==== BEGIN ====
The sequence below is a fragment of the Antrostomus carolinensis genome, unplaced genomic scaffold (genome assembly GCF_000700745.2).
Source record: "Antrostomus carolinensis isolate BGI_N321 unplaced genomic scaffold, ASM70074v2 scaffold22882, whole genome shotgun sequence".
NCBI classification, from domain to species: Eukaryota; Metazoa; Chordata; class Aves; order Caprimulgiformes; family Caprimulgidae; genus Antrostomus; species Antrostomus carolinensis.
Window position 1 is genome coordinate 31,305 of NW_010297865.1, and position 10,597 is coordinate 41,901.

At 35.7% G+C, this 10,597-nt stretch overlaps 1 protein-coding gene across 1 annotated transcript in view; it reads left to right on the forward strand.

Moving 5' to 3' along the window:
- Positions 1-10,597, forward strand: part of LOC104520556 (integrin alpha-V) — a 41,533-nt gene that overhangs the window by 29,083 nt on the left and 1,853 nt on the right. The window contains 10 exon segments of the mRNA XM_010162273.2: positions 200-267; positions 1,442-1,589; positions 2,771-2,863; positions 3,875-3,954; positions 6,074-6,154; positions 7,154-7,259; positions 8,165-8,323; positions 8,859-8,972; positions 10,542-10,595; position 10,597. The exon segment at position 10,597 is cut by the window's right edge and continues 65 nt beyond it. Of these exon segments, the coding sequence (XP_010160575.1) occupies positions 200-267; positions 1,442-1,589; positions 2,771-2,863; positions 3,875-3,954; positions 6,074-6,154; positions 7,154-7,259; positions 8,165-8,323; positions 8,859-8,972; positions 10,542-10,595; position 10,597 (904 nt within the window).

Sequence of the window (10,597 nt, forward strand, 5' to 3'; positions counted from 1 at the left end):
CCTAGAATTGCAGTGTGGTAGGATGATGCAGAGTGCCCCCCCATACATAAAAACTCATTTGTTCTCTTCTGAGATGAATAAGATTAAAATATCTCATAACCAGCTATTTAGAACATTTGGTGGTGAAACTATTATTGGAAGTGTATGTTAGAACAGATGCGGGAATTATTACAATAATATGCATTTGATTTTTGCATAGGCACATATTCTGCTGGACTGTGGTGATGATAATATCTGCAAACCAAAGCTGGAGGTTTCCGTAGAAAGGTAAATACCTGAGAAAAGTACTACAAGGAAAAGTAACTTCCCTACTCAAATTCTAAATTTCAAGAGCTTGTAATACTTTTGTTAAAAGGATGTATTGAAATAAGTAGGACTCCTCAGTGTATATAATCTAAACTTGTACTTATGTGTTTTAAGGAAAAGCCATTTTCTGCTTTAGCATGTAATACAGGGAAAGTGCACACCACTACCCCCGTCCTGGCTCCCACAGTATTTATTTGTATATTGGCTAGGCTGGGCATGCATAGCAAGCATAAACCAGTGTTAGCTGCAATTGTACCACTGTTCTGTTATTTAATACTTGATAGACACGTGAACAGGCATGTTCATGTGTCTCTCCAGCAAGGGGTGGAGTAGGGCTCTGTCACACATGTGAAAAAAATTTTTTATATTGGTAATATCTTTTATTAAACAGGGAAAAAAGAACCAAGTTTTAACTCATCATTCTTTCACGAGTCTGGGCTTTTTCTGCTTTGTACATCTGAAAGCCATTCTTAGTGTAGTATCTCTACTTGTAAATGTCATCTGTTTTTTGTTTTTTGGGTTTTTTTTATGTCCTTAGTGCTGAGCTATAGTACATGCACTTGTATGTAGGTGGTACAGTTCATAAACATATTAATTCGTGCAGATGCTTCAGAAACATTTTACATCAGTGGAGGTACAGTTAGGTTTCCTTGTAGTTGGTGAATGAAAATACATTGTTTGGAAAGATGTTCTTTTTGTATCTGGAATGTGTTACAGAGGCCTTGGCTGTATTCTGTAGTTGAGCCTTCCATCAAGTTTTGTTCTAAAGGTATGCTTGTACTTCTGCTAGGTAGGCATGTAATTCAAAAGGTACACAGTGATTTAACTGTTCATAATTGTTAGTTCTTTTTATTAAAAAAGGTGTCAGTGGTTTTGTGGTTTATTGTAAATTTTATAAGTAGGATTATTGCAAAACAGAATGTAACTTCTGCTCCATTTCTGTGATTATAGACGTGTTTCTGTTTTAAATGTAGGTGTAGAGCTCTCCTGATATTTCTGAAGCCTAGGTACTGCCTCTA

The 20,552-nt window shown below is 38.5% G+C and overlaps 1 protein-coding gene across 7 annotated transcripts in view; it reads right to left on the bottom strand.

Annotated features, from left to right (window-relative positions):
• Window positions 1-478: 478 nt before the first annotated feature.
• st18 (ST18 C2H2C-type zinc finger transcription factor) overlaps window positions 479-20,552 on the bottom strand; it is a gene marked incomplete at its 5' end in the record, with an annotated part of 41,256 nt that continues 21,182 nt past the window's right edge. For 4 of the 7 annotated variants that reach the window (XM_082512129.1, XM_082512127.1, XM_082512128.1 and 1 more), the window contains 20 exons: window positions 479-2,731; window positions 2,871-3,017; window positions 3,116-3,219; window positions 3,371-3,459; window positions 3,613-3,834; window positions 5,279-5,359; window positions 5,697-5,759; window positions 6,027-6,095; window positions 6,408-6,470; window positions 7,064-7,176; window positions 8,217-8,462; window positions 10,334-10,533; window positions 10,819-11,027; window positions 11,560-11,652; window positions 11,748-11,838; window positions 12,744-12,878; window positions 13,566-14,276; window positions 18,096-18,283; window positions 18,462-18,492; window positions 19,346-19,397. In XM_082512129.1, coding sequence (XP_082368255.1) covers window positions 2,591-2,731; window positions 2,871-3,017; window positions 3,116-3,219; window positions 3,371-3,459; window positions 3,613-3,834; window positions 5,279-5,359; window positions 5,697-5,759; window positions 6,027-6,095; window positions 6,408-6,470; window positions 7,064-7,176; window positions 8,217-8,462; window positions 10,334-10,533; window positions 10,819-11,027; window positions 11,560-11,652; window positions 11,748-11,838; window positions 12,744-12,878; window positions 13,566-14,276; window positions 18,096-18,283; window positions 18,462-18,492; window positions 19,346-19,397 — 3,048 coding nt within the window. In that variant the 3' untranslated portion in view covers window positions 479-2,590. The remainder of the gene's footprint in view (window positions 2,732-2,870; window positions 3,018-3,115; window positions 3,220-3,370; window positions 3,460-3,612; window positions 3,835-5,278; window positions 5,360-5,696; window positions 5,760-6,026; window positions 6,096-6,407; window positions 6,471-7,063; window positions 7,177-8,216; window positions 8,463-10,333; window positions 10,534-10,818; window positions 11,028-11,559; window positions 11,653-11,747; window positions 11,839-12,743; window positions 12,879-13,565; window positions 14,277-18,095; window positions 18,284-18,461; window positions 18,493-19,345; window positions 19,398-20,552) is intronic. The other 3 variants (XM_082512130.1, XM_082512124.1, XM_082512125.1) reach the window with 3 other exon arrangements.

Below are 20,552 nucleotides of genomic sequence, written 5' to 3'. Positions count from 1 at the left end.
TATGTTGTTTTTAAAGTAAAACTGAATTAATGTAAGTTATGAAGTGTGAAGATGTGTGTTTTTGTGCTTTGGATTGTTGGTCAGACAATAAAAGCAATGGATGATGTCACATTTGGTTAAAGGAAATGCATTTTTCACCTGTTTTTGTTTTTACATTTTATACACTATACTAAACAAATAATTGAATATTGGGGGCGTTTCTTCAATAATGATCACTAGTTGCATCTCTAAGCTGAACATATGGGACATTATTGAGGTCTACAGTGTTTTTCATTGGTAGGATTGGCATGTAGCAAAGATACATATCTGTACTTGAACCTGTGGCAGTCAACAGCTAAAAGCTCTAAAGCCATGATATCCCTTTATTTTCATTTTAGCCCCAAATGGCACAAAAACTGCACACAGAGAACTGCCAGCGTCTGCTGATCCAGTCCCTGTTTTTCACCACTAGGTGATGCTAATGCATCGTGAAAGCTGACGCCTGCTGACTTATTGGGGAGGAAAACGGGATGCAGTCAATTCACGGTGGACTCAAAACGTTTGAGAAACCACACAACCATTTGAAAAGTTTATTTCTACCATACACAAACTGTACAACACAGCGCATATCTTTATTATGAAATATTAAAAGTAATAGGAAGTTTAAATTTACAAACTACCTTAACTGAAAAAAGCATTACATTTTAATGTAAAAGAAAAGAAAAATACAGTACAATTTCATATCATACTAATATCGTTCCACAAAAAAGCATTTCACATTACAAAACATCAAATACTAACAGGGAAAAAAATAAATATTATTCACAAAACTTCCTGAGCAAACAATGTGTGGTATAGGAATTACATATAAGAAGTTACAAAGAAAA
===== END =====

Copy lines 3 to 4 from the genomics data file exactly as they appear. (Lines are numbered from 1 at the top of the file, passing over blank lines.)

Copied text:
NCBI classification, from domain to species: Eukaryota; Metazoa; Chordata; class Aves; order Caprimulgiformes; family Caprimulgidae; genus Antrostomus; species Antrostomus carolinensis.
Window position 1 is genome coordinate 31,305 of NW_010297865.1, and position 10,597 is coordinate 41,901.